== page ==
Four years ago in Beijing, coach Hugh McCutcheon led the U.S. men to an emotionally charged gold-medal victory over defending champion Brazil.
The U.S. women are his project in London.
The women have never won gold in indoor volleyball, which became an Olympic sport in 1964. In 2008 they came close but fell to Brazil in the final.
There are many who believe that this will be the year for the Americans. The team is currently ranked No. 1 in the world, and qualified early for the Olympics by claiming the silver medal at 2011 World Cup in Japan.
It likely will consist of many of the players who won silver in Beijing, including outside hitter Logan Tom and setter Lindsey Berg. Promising newcomer Destinee Hooker is also vying for one of the 12 spots on the team, which is expected to be announced early in July.
“You don’t back-door your way into being the best at anything. You have to deal with the fact that there are a lot of strong teams out there and you’ve got to be comfortable in that environment. That’s not something we’re afraid of, that’s something we embrace,” McCutcheon said. “We’ll work as hard as we can to be the best we can come London, and we’ll either be good enough or we won’t. But it’s not going to be a whole lot about who is on the other side of the net. It’s going to be about stepping out on the floor and playing USA volleyball to the best of our ability.”
McCutcheon, a New Zealander, took over the women’s team for the Olympic quadrennial and will leave to become head coach at Minnesota after London.
The Beijing Games started with unimaginable tragedy for McCutcheon, whose father-in-law was murdered at a popular tourist attraction in China just before the opening ceremonies. He left the men’s team briefly to be with his family, but rejoined his players in their undefeated march to the gold.
It is not unusual for coaches to flip between national teams. Bernardo Rezende now coaches the Brazilian men after guiding the women’s national team for a decade, and Jose Roberto Guimaraes led the Brazilian women to the gold medal in Beijing, 16 years after doing the same with the men’s team in Barcelona.
The U.S. women have won the silver medal at the Olympics twice, in Beijing and in 1984. The team won bronze at the Barcelona Games in 1992.
The Brazilian women are ranked No. 2 in the word, and as the defending champions they’re considered among the favorites with the United States in London. They’ll both play in the same pool in London along with China, Serbia, Turkey and Korea. Italy, Russia, Japan, Algeria, the Dominican Republic and host Britain make up the other six-team pool.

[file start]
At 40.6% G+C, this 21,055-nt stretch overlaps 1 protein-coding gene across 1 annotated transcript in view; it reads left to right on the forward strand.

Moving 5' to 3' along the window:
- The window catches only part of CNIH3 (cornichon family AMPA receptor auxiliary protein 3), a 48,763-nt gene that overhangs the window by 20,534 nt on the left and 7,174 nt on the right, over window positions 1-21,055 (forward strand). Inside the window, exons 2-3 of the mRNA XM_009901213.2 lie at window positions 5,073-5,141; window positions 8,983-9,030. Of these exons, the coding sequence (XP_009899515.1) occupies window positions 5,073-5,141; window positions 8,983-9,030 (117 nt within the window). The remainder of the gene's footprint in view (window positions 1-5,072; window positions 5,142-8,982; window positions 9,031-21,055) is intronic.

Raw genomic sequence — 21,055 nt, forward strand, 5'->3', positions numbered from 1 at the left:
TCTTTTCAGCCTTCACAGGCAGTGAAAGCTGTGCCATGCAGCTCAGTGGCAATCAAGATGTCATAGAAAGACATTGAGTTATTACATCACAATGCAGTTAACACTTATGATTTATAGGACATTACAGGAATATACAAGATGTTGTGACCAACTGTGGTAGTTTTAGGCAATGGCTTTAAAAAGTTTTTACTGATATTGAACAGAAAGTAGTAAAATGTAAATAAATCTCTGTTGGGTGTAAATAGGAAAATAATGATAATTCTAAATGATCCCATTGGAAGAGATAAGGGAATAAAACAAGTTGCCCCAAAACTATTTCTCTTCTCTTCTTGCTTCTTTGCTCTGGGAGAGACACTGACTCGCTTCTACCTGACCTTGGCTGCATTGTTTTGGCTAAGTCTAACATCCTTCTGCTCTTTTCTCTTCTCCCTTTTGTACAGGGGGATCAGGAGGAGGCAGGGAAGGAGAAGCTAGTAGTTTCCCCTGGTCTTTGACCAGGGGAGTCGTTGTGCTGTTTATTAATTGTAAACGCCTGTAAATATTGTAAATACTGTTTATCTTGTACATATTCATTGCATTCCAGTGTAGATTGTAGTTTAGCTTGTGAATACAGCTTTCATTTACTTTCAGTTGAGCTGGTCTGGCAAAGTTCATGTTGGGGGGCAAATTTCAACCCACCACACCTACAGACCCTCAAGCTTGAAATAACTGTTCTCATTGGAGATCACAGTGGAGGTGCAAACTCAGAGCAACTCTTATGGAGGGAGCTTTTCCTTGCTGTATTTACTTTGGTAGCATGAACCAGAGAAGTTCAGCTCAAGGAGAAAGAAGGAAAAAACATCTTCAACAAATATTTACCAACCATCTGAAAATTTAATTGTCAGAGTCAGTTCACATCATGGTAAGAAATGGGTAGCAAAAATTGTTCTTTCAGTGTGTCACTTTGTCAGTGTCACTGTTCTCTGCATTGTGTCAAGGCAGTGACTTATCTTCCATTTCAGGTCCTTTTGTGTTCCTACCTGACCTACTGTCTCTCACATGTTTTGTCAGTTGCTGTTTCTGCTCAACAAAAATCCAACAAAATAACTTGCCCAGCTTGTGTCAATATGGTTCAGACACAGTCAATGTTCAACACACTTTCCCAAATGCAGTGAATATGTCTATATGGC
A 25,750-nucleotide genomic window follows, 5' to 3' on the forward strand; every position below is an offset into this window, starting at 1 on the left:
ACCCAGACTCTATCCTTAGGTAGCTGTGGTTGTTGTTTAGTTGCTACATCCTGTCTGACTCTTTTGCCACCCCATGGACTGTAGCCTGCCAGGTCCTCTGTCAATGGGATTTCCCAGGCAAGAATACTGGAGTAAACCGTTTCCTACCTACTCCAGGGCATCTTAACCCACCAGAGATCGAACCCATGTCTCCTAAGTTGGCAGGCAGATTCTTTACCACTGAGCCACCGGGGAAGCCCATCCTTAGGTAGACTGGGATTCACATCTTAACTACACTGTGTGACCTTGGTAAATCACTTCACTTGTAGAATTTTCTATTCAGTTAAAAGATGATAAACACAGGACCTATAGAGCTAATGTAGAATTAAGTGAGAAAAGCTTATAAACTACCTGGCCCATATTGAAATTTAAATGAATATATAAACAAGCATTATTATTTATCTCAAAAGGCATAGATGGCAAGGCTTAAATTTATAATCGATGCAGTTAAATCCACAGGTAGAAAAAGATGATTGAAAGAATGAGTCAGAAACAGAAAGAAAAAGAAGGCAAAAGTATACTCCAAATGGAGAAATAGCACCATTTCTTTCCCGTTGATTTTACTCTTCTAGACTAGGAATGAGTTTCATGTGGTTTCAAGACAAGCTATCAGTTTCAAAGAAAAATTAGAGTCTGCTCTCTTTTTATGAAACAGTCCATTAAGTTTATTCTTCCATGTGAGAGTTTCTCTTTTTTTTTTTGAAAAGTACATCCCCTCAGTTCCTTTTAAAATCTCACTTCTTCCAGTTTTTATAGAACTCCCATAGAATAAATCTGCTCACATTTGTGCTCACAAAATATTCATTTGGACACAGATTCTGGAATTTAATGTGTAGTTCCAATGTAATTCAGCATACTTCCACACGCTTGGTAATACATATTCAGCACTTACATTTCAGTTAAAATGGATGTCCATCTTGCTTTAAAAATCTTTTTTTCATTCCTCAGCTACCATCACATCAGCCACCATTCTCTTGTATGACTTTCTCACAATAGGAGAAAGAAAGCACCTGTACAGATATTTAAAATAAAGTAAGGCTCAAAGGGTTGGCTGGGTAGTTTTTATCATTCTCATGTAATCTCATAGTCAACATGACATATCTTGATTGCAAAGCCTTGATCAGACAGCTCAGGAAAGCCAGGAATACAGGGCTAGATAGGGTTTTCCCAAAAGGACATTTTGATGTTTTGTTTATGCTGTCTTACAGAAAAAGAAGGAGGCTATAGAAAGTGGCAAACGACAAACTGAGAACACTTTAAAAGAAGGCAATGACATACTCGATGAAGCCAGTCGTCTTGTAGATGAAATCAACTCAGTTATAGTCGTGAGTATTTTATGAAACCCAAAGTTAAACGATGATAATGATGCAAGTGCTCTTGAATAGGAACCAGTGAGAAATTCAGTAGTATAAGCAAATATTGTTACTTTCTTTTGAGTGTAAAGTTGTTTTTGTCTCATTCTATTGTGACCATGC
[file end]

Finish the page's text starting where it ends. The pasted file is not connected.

The top four teams to emerge out of each pool will advance to the quarterfinals. The medal matches at Earls Court are set for Aug. 11.
There was some controversy in the field when Thailand claimed Japan threw an Olympic qualifying match last month against Serbia to avoid landing in the same pool as the United States and Brazil. The FIVB, the sport’s international governing body, rejected the allegations.
The U.S. men, now playing under coach Alan Knipe, are looking to defend their gold medal but it won’t be easy. They’re also in the same pool with Brazil, currently No. 1 in the world, perennial powerhouse Russia, Serbia, Germany and Tunisia. The other pool includes Italy, Poland, Argentina, Bulgaria, Australia and host Britain.
The men’s competition will alternate days with the women’s in London, with men’s medal matches set for Aug. 12.
The Brazilians and Americans, who battled to five sets in the Beijing final, will be closely watched because both teams have a key player who is coming off surgery.
Brazilian Gilberto Godoy Fiho, known universally as Giba, has a titanium rod in his left leg to help heal a tibia fracture. Giba is one of the sport’s most decorated players and helped lead Brazil to the gold medal in Athens in 2004.
Meanwhile, U.S. opposite Clay Stanley, the most valuable player in Beijing, underwent arthroscopic surgery on his left knee in December. He had less than two weeks with the U.S. national team to prepare for the NORCECA continental Olympic qualifying tournament held earlier this month in Long Beach. The U.S. team rolled through the event on home soil and swept Canada in the final match to earn the trip to London.
Stanley was the tournament’s MVP.
“Four years is a long time, teams change, dynamics change, coaches change. Each year you gotta put something together and find new rhythm with a new team,” Stanley said afterward. “Usually, the fourth year leading up to the Olympics is the time that these teams come together and gel and I think we’re starting to do that right now.”
Like the women, the men’s side has also encountered some turbulence on the road to London.
Immediately after Bulgaria earned its berth in the Olympics at a qualification tournament in Sophia, the team’s coach and the top player suddenly resigned to protest their country’s leadership of the sport. Coach Radostin Stoychev and spiker Matey Kaziyski have called for the resignation of Bulgarian federation chief Dancho Lazarov.
Lazarov says he will not step down.
“I quit the team because I don’t trust them anymore and I can’t work with them,” Kaziyski was quoted as saying at a press conference.
Stoychev was actually fired by Bulgaria in mid-May but then rehired for the qualification tournament this month on home soil.
Bulgaria was also involved in controversy in Beijing, when team captain Plamen Konstantinov suddenly went home for a drug test, spurring rumors about possible doping. He missed three matches.